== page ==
Some truth adheres to all of these arguments, and their interrelation and broadness makes them difficult to isolate or refute. But all is not lost to the liberal cause, for the great bugbear of our age is less moral evil—something we find difficult to define—than hypocrisy, and the argument for fairness need look no further to prove its point. Capitalism does not set up a system in which handicaps to opportunity may be overcome by those with extraordinary talents or persistence. It does not seek to award the fruits of enterprise according to some gender or racial bias. It does not idealize an economic race in which some competitors must begin far behind others. Its premise is equality of opportunity: an equal shot at the American dream. To accept anything less is to participate in a system that is less than free enterprise promises, and, in actuality, one that is less than free. The irreducible prerequisite for capitalism is the equal starting line, and in pursuit of that goal held sacred by its defenders, a great deal of the stain of inequality can be bleached out of the system.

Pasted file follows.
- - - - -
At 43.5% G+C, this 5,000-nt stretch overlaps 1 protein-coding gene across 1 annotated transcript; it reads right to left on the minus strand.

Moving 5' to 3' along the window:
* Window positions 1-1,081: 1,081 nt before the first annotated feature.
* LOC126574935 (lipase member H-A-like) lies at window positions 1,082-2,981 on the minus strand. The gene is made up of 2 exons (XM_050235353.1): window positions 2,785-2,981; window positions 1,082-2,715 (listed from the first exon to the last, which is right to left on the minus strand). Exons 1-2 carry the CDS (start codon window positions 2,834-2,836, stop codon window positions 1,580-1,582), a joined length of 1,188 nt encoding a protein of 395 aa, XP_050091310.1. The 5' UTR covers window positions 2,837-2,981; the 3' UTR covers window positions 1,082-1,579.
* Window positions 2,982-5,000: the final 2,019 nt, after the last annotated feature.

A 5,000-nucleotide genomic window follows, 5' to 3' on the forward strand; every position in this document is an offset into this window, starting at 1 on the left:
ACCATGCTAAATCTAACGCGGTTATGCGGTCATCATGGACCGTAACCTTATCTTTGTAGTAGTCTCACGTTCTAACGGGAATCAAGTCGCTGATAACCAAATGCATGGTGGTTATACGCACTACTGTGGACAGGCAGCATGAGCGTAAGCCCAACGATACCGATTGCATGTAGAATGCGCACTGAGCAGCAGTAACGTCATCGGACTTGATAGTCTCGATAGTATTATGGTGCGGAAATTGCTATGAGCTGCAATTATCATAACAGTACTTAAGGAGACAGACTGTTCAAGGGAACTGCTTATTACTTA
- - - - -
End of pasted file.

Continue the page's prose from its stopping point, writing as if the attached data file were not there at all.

But by no means all. The issue then becomes a question of how much is enough. Ever skilled in the logical fallacy of post hoc ergo propter hoc, defenders of free markets will charge that interference in the economy necessary to even out the starting line will distort what should be a free market, never mind that these efforts are themselves attempts to repair a far greater distortion. And they will level a more accurate charge: that these efforts edge us toward the slippery slope of total equality, and we know where that leads.